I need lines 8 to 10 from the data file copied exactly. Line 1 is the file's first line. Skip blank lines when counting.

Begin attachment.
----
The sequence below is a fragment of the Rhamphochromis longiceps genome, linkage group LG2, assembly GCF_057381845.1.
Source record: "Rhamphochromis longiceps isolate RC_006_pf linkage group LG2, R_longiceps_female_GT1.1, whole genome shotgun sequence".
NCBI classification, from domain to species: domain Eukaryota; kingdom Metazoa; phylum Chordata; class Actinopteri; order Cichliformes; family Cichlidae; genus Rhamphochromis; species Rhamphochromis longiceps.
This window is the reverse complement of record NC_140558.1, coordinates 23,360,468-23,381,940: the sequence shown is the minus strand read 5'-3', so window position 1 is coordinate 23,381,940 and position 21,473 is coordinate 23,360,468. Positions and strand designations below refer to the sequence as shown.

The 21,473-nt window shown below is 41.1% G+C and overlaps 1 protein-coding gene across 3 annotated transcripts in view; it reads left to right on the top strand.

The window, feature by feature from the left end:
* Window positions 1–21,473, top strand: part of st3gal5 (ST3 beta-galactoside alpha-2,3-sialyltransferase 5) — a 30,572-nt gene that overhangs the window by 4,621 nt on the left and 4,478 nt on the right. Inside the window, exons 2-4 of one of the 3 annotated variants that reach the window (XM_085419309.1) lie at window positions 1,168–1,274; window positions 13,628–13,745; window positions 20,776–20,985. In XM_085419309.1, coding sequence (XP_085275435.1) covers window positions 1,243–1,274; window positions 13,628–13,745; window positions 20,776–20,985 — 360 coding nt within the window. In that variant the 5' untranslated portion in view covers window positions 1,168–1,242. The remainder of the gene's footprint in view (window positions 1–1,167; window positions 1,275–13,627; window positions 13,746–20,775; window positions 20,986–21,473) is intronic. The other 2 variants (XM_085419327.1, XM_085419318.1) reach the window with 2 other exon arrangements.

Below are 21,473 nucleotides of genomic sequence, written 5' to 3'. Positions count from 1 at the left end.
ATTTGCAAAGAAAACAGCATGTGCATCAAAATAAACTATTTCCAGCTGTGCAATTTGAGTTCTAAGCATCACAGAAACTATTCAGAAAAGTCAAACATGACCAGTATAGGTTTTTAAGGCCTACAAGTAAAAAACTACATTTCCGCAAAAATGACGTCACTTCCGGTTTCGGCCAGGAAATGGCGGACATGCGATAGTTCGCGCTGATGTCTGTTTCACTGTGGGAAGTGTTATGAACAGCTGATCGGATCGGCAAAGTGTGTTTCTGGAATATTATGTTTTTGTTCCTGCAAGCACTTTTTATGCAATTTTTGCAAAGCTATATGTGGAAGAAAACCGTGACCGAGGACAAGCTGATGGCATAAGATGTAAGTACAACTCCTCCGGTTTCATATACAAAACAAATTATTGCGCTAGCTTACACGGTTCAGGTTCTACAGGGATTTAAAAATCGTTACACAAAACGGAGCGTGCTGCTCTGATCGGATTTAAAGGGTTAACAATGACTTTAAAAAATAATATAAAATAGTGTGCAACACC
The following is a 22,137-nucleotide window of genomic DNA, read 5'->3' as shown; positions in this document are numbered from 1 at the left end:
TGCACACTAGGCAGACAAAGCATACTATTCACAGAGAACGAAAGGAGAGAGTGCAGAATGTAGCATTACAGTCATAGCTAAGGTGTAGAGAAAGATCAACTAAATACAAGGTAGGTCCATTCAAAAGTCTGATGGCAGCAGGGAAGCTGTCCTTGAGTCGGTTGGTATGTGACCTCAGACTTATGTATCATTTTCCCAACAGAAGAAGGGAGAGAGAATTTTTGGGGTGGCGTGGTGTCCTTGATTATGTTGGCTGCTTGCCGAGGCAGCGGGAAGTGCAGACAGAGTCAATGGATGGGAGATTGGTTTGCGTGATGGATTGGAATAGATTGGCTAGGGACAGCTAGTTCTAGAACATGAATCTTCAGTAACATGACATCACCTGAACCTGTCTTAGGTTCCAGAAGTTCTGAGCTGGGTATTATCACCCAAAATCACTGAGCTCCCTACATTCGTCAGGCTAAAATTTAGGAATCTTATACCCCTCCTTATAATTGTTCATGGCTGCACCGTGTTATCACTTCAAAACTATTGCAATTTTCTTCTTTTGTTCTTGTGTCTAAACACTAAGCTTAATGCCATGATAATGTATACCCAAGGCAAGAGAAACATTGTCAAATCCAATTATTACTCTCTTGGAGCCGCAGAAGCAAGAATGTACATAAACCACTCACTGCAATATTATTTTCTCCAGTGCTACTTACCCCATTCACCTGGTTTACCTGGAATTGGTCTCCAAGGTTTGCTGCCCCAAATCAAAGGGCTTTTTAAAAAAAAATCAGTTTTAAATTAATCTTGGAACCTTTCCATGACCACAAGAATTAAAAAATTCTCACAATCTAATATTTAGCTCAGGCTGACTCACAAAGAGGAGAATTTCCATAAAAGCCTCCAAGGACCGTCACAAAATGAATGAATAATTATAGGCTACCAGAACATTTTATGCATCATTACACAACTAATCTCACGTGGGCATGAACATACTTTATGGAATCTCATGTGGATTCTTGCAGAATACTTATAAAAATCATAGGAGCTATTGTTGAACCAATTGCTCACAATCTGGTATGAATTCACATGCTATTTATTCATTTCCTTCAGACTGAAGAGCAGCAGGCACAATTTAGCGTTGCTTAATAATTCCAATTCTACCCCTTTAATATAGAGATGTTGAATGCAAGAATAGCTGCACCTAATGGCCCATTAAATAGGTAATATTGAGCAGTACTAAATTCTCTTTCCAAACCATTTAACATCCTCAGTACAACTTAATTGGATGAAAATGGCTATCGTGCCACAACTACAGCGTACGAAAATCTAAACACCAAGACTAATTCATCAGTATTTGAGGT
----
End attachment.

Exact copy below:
Below are 21,473 nucleotides of genomic sequence, written 5' to 3'. Positions count from 1 at the left end.
ATTTGCAAAGAAAACAGCATGTGCATCAAAATAAACTATTTCCAGCTGTGCAATTTGAGTTCTAAGCATCACAGAAACTATTCAGAAAAGTCAAACATGACCAGTATAGGTTTTTAAGGCCTACAAGTAAAAAACTACATTTCCGCAAAAATGACGTCACTTCCGGTTTCGGCCAGGAAATGGCGGACATGCGATAGTTCGCGCTGATGTCTGTTTCACTGTGGGAAGTGTTATGAACAGCTGATCGGATCGGCAAAGTGTGTTTCTGGAATATTATGTTTTTGTTCCTGCAAGCACTTTTTATGCAATTTTTGCAAAGCTATATGTGGAAGAAAACCGTGACCGAGGACAAGCTGATGGCATAAGATGTAAGTACAACTCCTCCGGTTTCATATACAAAACAAATTATTGCGCTAGCTTACACGGTTCAGGTTCTACAGGGATTTAAAAATCGTTACACAAAACGGAGCGTGCTGCTCTGATCGGATTTAAAGGGTTAACAATGACTTTAAAAAATAATATAAAATAGTGTGCAACACC
The following is a 22,137-nucleotide window of genomic DNA, read 5'->3' as shown; positions in this document are numbered from 1 at the left end: